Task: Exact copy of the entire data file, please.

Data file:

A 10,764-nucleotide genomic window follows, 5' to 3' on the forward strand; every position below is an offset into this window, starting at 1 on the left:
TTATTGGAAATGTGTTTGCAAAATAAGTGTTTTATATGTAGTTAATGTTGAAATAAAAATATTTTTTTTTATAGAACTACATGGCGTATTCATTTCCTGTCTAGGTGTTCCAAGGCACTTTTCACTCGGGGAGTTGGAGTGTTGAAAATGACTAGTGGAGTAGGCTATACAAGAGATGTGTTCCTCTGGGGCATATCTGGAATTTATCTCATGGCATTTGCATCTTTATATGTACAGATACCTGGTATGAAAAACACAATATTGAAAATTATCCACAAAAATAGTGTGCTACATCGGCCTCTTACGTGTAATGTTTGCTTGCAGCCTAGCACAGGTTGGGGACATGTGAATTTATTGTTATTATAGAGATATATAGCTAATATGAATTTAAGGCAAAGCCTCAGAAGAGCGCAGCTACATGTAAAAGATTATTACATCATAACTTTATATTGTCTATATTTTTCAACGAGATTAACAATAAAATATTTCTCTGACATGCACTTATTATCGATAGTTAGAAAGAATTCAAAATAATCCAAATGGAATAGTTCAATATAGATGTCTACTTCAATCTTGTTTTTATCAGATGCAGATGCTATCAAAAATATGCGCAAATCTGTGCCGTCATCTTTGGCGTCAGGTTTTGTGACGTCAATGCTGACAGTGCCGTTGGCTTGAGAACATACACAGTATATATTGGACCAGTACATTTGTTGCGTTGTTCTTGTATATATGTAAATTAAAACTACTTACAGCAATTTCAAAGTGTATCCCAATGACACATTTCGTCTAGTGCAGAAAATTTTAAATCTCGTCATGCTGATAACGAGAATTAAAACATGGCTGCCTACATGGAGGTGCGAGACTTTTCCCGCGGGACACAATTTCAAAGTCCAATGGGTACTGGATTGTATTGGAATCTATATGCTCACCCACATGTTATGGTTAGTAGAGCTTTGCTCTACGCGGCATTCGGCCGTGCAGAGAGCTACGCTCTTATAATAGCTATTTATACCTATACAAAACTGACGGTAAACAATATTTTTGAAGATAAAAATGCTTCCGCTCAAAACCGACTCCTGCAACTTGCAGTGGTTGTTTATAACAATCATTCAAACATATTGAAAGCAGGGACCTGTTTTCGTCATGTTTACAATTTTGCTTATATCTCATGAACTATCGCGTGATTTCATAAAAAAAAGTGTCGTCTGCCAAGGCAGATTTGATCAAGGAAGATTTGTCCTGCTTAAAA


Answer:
A 10,764-nucleotide genomic window follows, 5' to 3' on the forward strand; every position below is an offset into this window, starting at 1 on the left:
TTATTGGAAATGTGTTTGCAAAATAAGTGTTTTATATGTAGTTAATGTTGAAATAAAAATATTTTTTTTTATAGAACTACATGGCGTATTCATTTCCTGTCTAGGTGTTCCAAGGCACTTTTCACTCGGGGAGTTGGAGTGTTGAAAATGACTAGTGGAGTAGGCTATACAAGAGATGTGTTCCTCTGGGGCATATCTGGAATTTATCTCATGGCATTTGCATCTTTATATGTACAGATACCTGGTATGAAAAACACAATATTGAAAATTATCCACAAAAATAGTGTGCTACATCGGCCTCTTACGTGTAATGTTTGCTTGCAGCCTAGCACAGGTTGGGGACATGTGAATTTATTGTTATTATAGAGATATATAGCTAATATGAATTTAAGGCAAAGCCTCAGAAGAGCGCAGCTACATGTAAAAGATTATTACATCATAACTTTATATTGTCTATATTTTTCAACGAGATTAACAATAAAATATTTCTCTGACATGCACTTATTATCGATAGTTAGAAAGAATTCAAAATAATCCAAATGGAATAGTTCAATATAGATGTCTACTTCAATCTTGTTTTTATCAGATGCAGATGCTATCAAAAATATGCGCAAATCTGTGCCGTCATCTTTGGCGTCAGGTTTTGTGACGTCAATGCTGACAGTGCCGTTGGCTTGAGAACATACACAGTATATATTGGACCAGTACATTTGTTGCGTTGTTCTTGTATATATGTAAATTAAAACTACTTACAGCAATTTCAAAGTGTATCCCAATGACACATTTCGTCTAGTGCAGAAAATTTTAAATCTCGTCATGCTGATAACGAGAATTAAAACATGGCTGCCTACATGGAGGTGCGAGACTTTTCCCGCGGGACACAATTTCAAAGTCCAATGGGTACTGGATTGTATTGGAATCTATATGCTCACCCACATGTTATGGTTAGTAGAGCTTTGCTCTACGCGGCATTCGGCCGTGCAGAGAGCTACGCTCTTATAATAGCTATTTATACCTATACAAAACTGACGGTAAACAATATTTTTGAAGATAAAAATGCTTCCGCTCAAAACCGACTCCTGCAACTTGCAGTGGTTGTTTATAACAATCATTCAAACATATTGAAAGCAGGGACCTGTTTTCGTCATGTTTACAATTTTGCTTATATCTCATGAACTATCGCGTGATTTCATAAAAAAAAGTGTCGTCTGCCAAGGCAGATTTGATCAAGGAAGATTTGTCCTGCTTAAAA